Glacial pace for Holocaust restitution in Poland, E. Europe

prague  |  In 1988, Yehuda Evron received a letter from Lech Walesa, the first post-Communist president of Poland, on the eve of the country’s transition to democracy.

“He wrote that within a few months we would get my wife’s property back,” recalled Evron, now 80. His wife was the only Holocaust survivor of a family who owned a residential building and factory in Zwienec that were confiscated by the Nazis and then seized by Poland’s Communist government.

Evron, a Romanian émigré and leader of the New York–based Holocaust Restitution Committee, which represents claims of thousands of survivors from Poland, chortled bitterly last week when recalling his initial optimism after corresponding with Walesa. Nearly 25 years have passed, many more survivors have died, and Polish leaders repeatedly have reneged on promises to enact a restitution law to compensate for the billions of dollars in property stolen from Jews and non-Jews during and after the Holocaust.

A Polish magazine ran this 2011 cover of two Jews staring toward Warsaw’s Palace of Culture and Science stating, “Son, some day all this will be yours.” photo/jta-angora

Home to more Jews than any other country before World War II, Poland is now the only European country to endure Nazi occupation that has not enacted a law to ensure some kind of private property compensation or restitution to Holocaust survivors or their heirs.

Evron was at a Holocaust restitution meeting in Prague last week, organized as a follow-up to a 2009 conference in the same city that produced a historic resolution on Holocaust assets. The 2009 Terezin Declaration was signed by 46 countries that committed to speeding up the restitution of private and communal property to Holocaust survivors and their heirs.

Both conferences were organized and supported by the Czech Foreign Ministry, U.S. Jewish organizations and the State Department, with participation from countries throughout Europe.

At last week’s gathering in the Czech Republic, many lamented that so little had been accomplished in three years.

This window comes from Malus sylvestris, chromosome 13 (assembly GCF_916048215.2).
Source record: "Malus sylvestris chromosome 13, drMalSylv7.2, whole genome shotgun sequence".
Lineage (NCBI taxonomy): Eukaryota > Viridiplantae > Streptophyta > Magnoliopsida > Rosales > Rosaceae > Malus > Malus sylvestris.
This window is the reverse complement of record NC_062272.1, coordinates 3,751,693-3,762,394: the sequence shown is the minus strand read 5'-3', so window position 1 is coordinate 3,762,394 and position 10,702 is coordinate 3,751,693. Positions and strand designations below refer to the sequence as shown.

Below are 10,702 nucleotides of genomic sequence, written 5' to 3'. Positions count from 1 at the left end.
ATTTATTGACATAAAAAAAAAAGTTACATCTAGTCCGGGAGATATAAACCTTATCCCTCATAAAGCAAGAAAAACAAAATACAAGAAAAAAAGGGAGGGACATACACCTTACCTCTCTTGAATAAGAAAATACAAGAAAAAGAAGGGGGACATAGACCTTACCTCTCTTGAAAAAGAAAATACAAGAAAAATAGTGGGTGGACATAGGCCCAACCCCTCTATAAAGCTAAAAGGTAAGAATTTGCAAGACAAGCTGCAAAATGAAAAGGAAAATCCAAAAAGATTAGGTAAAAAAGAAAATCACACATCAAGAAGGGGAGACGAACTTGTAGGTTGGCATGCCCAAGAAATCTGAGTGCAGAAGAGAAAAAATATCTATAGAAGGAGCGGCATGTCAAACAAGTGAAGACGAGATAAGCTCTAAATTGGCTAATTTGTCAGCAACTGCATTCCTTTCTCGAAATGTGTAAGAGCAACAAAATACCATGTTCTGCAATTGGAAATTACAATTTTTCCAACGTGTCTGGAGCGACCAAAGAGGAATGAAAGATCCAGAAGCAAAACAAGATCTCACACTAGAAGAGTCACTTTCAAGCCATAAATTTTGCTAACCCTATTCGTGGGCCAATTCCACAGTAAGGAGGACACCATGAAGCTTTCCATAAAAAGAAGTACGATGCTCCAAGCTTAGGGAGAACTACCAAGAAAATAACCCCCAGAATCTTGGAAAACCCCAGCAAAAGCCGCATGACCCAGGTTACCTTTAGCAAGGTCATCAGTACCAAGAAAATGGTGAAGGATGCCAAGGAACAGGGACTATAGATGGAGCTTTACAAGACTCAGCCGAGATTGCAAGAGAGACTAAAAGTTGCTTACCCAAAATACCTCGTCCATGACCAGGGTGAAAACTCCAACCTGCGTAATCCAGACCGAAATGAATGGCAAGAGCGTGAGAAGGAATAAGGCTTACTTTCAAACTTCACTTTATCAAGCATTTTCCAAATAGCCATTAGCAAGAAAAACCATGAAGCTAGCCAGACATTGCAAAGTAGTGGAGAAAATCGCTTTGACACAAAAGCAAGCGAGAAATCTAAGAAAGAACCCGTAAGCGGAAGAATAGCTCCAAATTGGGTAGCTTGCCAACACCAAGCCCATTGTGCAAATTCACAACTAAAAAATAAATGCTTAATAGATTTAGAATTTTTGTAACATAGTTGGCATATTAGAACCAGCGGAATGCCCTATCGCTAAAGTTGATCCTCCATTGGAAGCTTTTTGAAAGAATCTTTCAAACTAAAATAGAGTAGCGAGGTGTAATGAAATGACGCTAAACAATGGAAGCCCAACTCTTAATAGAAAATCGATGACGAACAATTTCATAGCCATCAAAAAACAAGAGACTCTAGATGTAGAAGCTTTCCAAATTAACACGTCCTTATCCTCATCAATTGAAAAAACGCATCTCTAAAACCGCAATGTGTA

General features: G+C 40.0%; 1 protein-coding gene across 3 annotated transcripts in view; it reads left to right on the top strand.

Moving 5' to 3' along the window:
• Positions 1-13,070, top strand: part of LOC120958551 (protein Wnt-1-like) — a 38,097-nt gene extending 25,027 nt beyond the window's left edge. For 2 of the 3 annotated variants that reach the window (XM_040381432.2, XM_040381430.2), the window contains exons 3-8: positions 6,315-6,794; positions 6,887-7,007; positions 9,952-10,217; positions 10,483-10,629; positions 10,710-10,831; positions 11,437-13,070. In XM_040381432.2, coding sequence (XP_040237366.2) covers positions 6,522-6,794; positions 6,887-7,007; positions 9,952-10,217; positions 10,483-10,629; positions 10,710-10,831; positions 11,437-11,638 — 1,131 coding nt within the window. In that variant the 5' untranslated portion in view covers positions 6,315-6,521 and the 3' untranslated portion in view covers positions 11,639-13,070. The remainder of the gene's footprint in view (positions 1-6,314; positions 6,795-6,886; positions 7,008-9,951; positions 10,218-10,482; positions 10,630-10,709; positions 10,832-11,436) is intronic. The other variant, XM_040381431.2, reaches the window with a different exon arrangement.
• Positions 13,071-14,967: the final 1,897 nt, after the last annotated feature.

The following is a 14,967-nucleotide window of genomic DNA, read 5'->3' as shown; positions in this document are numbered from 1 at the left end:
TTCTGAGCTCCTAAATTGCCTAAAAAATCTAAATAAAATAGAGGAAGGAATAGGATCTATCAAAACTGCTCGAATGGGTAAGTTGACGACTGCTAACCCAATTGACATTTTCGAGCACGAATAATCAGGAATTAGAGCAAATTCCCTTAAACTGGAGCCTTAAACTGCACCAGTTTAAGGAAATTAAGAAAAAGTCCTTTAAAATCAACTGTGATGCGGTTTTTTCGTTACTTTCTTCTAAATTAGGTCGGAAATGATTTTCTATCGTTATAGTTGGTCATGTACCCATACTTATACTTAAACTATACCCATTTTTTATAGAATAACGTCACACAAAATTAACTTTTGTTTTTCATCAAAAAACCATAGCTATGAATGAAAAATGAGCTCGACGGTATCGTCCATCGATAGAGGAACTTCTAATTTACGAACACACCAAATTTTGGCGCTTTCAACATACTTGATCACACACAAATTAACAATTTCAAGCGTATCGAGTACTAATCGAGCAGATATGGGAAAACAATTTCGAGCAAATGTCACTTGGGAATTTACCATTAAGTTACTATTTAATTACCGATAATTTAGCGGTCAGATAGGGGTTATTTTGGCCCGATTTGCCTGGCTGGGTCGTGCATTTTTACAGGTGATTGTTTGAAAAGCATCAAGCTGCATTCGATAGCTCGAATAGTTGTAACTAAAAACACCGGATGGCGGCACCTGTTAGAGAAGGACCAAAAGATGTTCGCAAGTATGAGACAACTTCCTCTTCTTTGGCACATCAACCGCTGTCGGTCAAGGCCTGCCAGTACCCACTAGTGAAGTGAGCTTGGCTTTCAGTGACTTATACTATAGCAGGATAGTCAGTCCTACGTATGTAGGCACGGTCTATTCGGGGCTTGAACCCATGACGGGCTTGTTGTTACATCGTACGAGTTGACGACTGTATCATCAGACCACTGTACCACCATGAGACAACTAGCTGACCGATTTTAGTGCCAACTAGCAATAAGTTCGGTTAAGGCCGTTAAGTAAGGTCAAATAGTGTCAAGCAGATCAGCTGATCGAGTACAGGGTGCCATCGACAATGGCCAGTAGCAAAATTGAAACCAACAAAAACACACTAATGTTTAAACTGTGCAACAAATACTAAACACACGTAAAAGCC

“In sum, restitution of property confiscated during the Holocaust proceeds exceedingly slowly, if at all,” said a report prepared for the conference by the World Jewish Restitution Organization, an umbrella group.

The focus remains on Central and Eastern Europe, where compensation for communal and private property seizures began in the 1990s and in most cases continues at a glacial pace.

In Croatia, the main progress since 2009 has been the proposal of an amendment eliminating a citizenship requirement imposed by Croatia’s restitution law — but the amendment has not been submitted to lawmakers for consideration.

In Romania, all compensation to private-property claimants has been suspended; critics blame a corrupt and bankrupt compensation fund.

In Latvia, where 300 Jewish communal properties were never returned, a bill offering some compensation has been stalled for six years.

In Hungary, Prime Minister Viktor Orbán has withheld the final two years of a government compensation program to aid Hungarian survivors who reside outside the country.

There have been a few bright spots.

In 2011, Lithuania authorized payment of about $50 million over 10 years to compensate the Jewish community for communal property seized by the Nazi and Soviet regimes. Serbia passed a restitution bill affecting Jews and non-Jews that the Jewish community expects eventually will address Holocaust claims specifically.

Last month, the Czech Republic’s lower house of parliament approved a plan to return billions of dollars worth of communal property confiscated from Jews and Christians by previous Communist governments. If the bill passes, the Czech Federation of Jewish Communities is set to receive $500,000 a year over 30 years.

The worst restitution record, conference goers said, belongs to Poland.

In 2010, Terezin Declaration signatories approved a set of nonbinding best practices, such as suggesting solutions to the problem of heirless property and making the claims process more transparent and affordable. After initially agreeing to the document, Poland made an abrupt about-face and withdrew its support. To add salt to an already festering diplomatic wound, Polish Foreign Minister Radoslaw Sikorski in 2011 went on Polish radio to complain of U.S. pressure on restitution issues.

Poland was the only signatory to the 2009 Terezin Declaration that did not send a delegate to last week’s conference.

“It says a lot that they refuse to even engage,” said Greg Schneider, executive vice president of the Claims Conference, which is responsible for Holocaust restitution from Germany and Austria.

A counselor at the Polish Embassy in Prague, Isabella Wollejko-Chwastowicz, said a compensation law was “so complicated” that it was taking a long time for the government to review. The explanation contradicts the most recent public Polish government position that Jewish groups simply are demanding too much.

Poland’s chief rabbi, New York native Michael Schudrich, countered that Poles’ aversion toward restitution is economic, not anti-Semitic.

But failing to come to agreement on a restitution bill could be more costly for Poland, restitution advocates note. Jews could press private-property claims in court. In Warsaw, for example, a third of the city’s real estate was in Jewish hands before World War II.

For his part, Evron continues to press his wife’s case, but he doesn’t have high hopes.

“I have now spent more money on this case than the building is worth, and my son asks why bother? My answer: It’s the principle that matters. You take something, you give it back.”